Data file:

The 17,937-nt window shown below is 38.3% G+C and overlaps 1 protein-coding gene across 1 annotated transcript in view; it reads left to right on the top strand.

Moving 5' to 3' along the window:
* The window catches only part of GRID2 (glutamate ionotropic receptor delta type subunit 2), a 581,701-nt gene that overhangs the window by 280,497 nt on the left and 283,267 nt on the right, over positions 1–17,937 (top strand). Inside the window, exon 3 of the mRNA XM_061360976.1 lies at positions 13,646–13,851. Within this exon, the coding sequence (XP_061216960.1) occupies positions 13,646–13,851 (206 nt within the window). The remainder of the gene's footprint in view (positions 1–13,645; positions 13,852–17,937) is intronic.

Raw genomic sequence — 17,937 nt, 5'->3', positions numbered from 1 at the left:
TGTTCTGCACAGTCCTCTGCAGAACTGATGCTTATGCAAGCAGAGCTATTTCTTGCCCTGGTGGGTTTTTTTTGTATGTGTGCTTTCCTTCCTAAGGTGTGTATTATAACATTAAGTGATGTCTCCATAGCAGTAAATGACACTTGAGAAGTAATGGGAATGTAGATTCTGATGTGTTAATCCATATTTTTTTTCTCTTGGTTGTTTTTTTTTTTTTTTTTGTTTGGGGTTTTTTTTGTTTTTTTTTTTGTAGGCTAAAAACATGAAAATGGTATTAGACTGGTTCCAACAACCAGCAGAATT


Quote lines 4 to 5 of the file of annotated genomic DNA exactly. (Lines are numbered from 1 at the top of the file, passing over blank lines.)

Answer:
Raw genomic sequence — 17,937 nt, 5'->3', positions numbered from 1 at the left:
TGTTCTGCACAGTCCTCTGCAGAACTGATGCTTATGCAAGCAGAGCTATTTCTTGCCCTGGTGGGTTTTTTTTGTATGTGTGCTTTCCTTCCTAAGGTGTGTATTATAACATTAAGTGATGTCTCCATAGCAGTAAATGACACTTGAGAAGTAATGGGAATGTAGATTCTGATGTGTTAATCCATATTTTTTTTCTCTTGGTTGTTTTTTTTTTTTTTTTTGTTTGGGGTTTTTTTTGTTTTTTTTTTTGTAGGCTAAAAACATGAAAATGGTATTAGACTGGTTCCAACAACCAGCAGAATT